Theory confirmed! Credit cards have better exchange rates than banks

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Foreign currency and coins.

For that matter, either option is better than using a currency conversion service at the airport or train station.

BT readers always want to get the most bang for the buck, so it's no surprise we always field questions regarding which currency exchange method yields the traveler the most local cash. Generally speaking, our advice has always been to use a credit card first, and withdraw cash at an overseas ATM second.

A new study from CardHub says that advice is right on the money, excuse the pun. The study compares the rates and fees assessed by credit card companies, the 15 largest banks in the U.S., and the world's largest currency exchange operator, Travelex. In order to compare apples to apples, all of the data was collected on the same day last month, and the currency exchange in question involved changing $300 into euros.

Visa edged MasterCard slightly for the best rates, and if the traveler was using a card that didn't tack on additional fees -- some Capital One, Citibank, and Chase cards are examples -- either Visa or MasterCard provide better exchange rates than any bank surveyed. Overall, banks' exchange rates were 7.9 percent poorer than no-fee credit cards. Among the banks, Northern Trust and Harris Bank offered the best rates, while U.S. Bank and Fifth Third Bank had the worst.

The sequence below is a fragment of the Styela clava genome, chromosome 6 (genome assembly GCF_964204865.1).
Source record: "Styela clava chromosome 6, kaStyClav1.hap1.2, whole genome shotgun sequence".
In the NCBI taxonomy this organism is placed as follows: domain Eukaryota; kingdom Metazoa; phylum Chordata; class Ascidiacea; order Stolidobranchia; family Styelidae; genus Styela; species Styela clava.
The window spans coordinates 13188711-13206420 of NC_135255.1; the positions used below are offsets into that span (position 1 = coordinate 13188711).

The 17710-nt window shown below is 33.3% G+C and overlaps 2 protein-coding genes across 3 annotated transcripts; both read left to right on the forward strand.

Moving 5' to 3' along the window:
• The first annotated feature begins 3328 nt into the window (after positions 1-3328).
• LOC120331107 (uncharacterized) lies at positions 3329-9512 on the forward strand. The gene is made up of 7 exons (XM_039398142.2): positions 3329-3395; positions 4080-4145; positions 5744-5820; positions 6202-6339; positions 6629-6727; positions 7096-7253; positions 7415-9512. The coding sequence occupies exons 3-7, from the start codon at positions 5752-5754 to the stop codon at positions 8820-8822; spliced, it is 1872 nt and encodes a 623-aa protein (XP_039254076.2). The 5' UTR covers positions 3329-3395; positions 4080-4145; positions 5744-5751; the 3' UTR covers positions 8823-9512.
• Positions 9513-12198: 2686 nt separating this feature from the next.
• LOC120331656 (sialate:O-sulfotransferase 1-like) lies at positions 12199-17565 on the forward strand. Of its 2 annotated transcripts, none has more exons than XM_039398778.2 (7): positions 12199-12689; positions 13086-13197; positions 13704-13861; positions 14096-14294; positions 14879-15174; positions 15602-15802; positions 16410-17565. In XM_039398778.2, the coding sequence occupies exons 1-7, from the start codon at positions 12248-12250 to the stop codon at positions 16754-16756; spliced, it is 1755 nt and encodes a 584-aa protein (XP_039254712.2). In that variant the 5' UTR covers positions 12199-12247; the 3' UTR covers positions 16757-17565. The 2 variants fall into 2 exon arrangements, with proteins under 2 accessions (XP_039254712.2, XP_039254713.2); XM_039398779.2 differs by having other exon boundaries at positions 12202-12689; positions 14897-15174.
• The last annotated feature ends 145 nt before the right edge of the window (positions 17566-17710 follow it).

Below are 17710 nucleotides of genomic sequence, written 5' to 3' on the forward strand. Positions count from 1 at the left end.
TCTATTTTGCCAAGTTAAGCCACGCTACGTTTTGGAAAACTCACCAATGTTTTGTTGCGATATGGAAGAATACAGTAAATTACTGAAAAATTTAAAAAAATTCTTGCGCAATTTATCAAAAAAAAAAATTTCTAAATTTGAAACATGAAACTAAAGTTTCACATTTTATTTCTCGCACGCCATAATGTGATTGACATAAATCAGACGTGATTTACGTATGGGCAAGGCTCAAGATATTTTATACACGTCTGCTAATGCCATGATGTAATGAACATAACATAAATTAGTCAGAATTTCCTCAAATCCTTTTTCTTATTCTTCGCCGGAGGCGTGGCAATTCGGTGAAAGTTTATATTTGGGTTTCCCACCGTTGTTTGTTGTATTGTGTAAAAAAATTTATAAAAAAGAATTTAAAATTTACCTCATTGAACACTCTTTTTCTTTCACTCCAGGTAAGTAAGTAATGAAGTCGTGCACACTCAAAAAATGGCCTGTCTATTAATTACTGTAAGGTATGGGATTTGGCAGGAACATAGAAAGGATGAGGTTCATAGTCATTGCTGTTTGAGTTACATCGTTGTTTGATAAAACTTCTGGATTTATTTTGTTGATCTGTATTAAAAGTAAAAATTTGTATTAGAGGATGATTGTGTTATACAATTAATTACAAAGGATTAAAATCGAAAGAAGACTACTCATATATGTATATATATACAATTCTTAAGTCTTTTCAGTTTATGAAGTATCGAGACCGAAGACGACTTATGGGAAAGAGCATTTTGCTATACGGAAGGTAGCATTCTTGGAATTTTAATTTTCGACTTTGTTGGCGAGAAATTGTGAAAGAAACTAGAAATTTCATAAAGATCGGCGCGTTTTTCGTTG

Worst of all, however, was Travelex. CardHub gathered rates from the service's John F. Kennedy International airport location, and they were 14.7 percent higher than a credit card with no international exchange fees.

But before you go paying for everything overseas with your credit card, assuming you're getting the best rates, take a close look at your card. Most cards, in fact, assess currency conversion fees of 1 to 3 percent -- and if your card does, you might be better off simply hitting an ATM in the country you're visiting.


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